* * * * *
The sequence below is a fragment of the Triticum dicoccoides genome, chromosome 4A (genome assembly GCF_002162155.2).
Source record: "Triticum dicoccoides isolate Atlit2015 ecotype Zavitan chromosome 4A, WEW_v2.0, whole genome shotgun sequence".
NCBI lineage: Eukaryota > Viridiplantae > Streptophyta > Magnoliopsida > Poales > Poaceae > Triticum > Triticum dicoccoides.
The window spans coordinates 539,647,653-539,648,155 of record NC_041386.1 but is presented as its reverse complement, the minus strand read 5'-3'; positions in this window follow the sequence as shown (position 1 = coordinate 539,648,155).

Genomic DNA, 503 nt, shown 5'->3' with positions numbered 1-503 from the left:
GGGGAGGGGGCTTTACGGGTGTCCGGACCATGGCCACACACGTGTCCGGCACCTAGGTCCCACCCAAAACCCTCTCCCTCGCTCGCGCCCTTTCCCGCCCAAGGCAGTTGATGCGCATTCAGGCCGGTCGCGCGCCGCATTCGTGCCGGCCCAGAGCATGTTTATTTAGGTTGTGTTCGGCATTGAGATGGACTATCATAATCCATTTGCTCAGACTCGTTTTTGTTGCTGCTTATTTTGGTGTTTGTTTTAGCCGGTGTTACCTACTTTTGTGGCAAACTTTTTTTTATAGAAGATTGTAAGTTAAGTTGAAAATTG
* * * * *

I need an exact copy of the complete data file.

The sequence below is a fragment of the Triticum dicoccoides genome, chromosome 4A (genome assembly GCF_002162155.2).
Source record: "Triticum dicoccoides isolate Atlit2015 ecotype Zavitan chromosome 4A, WEW_v2.0, whole genome shotgun sequence".
NCBI lineage: Eukaryota > Viridiplantae > Streptophyta > Magnoliopsida > Poales > Poaceae > Triticum > Triticum dicoccoides.
The window spans coordinates 539,647,653-539,648,155 of record NC_041386.1 but is presented as its reverse complement, the minus strand read 5'-3'; positions in this window follow the sequence as shown (position 1 = coordinate 539,648,155).

Genomic DNA, 503 nt, shown 5'->3' with positions numbered 1-503 from the left:
GGGGAGGGGGCTTTACGGGTGTCCGGACCATGGCCACACACGTGTCCGGCACCTAGGTCCCACCCAAAACCCTCTCCCTCGCTCGCGCCCTTTCCCGCCCAAGGCAGTTGATGCGCATTCAGGCCGGTCGCGCGCCGCATTCGTGCCGGCCCAGAGCATGTTTATTTAGGTTGTGTTCGGCATTGAGATGGACTATCATAATCCATTTGCTCAGACTCGTTTTTGTTGCTGCTTATTTTGGTGTTTGTTTTAGCCGGTGTTACCTACTTTTGTGGCAAACTTTTTTTTATAGAAGATTGTAAGTTAAGTTGAAAATTG